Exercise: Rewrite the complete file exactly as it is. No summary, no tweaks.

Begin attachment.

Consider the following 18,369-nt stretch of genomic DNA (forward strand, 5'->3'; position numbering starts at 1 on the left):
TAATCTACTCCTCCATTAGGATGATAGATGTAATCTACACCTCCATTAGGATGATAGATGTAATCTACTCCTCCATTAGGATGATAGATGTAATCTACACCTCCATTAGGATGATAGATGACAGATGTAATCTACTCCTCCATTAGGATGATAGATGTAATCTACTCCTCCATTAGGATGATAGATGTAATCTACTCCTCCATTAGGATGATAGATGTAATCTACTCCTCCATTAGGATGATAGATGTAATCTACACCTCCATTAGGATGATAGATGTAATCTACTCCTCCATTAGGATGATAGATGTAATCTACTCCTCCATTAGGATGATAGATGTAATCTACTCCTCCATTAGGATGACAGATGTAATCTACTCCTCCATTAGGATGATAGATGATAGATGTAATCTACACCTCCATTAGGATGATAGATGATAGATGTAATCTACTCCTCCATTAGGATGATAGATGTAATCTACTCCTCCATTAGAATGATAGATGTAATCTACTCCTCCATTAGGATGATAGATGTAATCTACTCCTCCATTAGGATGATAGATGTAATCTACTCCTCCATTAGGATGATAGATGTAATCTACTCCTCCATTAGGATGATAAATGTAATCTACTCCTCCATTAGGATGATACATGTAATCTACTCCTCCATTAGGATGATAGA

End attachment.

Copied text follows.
Consider the following 18,369-nt stretch of genomic DNA (forward strand, 5'->3'; position numbering starts at 1 on the left):
TAATCTACTCCTCCATTAGGATGATAGATGTAATCTACACCTCCATTAGGATGATAGATGTAATCTACTCCTCCATTAGGATGATAGATGTAATCTACACCTCCATTAGGATGATAGATGACAGATGTAATCTACTCCTCCATTAGGATGATAGATGTAATCTACTCCTCCATTAGGATGATAGATGTAATCTACTCCTCCATTAGGATGATAGATGTAATCTACTCCTCCATTAGGATGATAGATGTAATCTACACCTCCATTAGGATGATAGATGTAATCTACTCCTCCATTAGGATGATAGATGTAATCTACTCCTCCATTAGGATGATAGATGTAATCTACTCCTCCATTAGGATGACAGATGTAATCTACTCCTCCATTAGGATGATAGATGATAGATGTAATCTACACCTCCATTAGGATGATAGATGATAGATGTAATCTACTCCTCCATTAGGATGATAGATGTAATCTACTCCTCCATTAGAATGATAGATGTAATCTACTCCTCCATTAGGATGATAGATGTAATCTACTCCTCCATTAGGATGATAGATGTAATCTACTCCTCCATTAGGATGATAGATGTAATCTACTCCTCCATTAGGATGATAAATGTAATCTACTCCTCCATTAGGATGATACATGTAATCTACTCCTCCATTAGGATGATAGA